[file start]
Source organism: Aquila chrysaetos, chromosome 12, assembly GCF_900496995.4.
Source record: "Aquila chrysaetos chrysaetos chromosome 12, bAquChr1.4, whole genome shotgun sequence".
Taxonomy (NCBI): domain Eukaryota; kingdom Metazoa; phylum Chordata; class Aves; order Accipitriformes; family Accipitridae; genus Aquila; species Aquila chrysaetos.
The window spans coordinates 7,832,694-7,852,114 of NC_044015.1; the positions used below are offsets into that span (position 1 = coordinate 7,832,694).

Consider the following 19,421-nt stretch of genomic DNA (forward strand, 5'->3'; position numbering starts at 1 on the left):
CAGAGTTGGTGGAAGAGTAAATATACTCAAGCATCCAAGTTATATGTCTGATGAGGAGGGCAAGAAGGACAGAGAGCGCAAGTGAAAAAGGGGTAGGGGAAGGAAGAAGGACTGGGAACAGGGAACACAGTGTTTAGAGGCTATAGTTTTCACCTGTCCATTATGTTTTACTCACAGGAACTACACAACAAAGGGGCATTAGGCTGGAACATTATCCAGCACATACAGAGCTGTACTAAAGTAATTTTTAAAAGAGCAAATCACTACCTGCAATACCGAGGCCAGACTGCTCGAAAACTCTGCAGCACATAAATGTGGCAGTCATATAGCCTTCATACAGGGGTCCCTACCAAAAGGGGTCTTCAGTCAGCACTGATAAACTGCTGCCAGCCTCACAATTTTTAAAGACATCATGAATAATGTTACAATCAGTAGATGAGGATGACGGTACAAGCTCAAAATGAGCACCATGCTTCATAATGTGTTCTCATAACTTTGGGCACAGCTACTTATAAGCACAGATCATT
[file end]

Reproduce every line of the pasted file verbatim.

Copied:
Source organism: Aquila chrysaetos, chromosome 12, assembly GCF_900496995.4.
Source record: "Aquila chrysaetos chrysaetos chromosome 12, bAquChr1.4, whole genome shotgun sequence".
Taxonomy (NCBI): domain Eukaryota; kingdom Metazoa; phylum Chordata; class Aves; order Accipitriformes; family Accipitridae; genus Aquila; species Aquila chrysaetos.
The window spans coordinates 7,832,694-7,852,114 of NC_044015.1; the positions used below are offsets into that span (position 1 = coordinate 7,832,694).

Consider the following 19,421-nt stretch of genomic DNA (forward strand, 5'->3'; position numbering starts at 1 on the left):
CAGAGTTGGTGGAAGAGTAAATATACTCAAGCATCCAAGTTATATGTCTGATGAGGAGGGCAAGAAGGACAGAGAGCGCAAGTGAAAAAGGGGTAGGGGAAGGAAGAAGGACTGGGAACAGGGAACACAGTGTTTAGAGGCTATAGTTTTCACCTGTCCATTATGTTTTACTCACAGGAACTACACAACAAAGGGGCATTAGGCTGGAACATTATCCAGCACATACAGAGCTGTACTAAAGTAATTTTTAAAAGAGCAAATCACTACCTGCAATACCGAGGCCAGACTGCTCGAAAACTCTGCAGCACATAAATGTGGCAGTCATATAGCCTTCATACAGGGGTCCCTACCAAAAGGGGTCTTCAGTCAGCACTGATAAACTGCTGCCAGCCTCACAATTTTTAAAGACATCATGAATAATGTTACAATCAGTAGATGAGGATGACGGTACAAGCTCAAAATGAGCACCATGCTTCATAATGTGTTCTCATAACTTTGGGCACAGCTACTTATAAGCACAGATCATT